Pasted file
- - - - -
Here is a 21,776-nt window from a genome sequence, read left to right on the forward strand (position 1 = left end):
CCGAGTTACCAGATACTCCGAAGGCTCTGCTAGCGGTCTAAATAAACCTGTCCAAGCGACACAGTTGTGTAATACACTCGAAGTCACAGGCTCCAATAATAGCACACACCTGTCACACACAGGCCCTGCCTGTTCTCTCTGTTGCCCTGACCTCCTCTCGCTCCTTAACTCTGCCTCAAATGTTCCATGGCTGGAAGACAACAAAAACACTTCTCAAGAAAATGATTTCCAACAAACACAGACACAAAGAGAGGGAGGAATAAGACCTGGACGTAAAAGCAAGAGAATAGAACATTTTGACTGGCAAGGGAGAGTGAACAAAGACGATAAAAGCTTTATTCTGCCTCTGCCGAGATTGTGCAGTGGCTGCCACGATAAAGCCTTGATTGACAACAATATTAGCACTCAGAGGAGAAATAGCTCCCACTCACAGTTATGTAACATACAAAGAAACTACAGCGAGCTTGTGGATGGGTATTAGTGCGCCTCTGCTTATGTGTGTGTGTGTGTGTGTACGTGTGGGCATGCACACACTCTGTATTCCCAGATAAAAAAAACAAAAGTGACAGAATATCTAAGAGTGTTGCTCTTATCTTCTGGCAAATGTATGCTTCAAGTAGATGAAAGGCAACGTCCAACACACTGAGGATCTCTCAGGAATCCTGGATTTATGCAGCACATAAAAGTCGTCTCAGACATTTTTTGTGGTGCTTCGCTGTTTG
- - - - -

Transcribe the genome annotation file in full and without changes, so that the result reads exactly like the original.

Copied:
Here is a 21,776-nt window from a genome sequence, read left to right on the forward strand (position 1 = left end):
CCGAGTTACCAGATACTCCGAAGGCTCTGCTAGCGGTCTAAATAAACCTGTCCAAGCGACACAGTTGTGTAATACACTCGAAGTCACAGGCTCCAATAATAGCACACACCTGTCACACACAGGCCCTGCCTGTTCTCTCTGTTGCCCTGACCTCCTCTCGCTCCTTAACTCTGCCTCAAATGTTCCATGGCTGGAAGACAACAAAAACACTTCTCAAGAAAATGATTTCCAACAAACACAGACACAAAGAGAGGGAGGAATAAGACCTGGACGTAAAAGCAAGAGAATAGAACATTTTGACTGGCAAGGGAGAGTGAACAAAGACGATAAAAGCTTTATTCTGCCTCTGCCGAGATTGTGCAGTGGCTGCCACGATAAAGCCTTGATTGACAACAATATTAGCACTCAGAGGAGAAATAGCTCCCACTCACAGTTATGTAACATACAAAGAAACTACAGCGAGCTTGTGGATGGGTATTAGTGCGCCTCTGCTTATGTGTGTGTGTGTGTGTGTACGTGTGGGCATGCACACACTCTGTATTCCCAGATAAAAAAAACAAAAGTGACAGAATATCTAAGAGTGTTGCTCTTATCTTCTGGCAAATGTATGCTTCAAGTAGATGAAAGGCAACGTCCAACACACTGAGGATCTCTCAGGAATCCTGGATTTATGCAGCACATAAAAGTCGTCTCAGACATTTTTTGTGGTGCTTCGCTGTTTG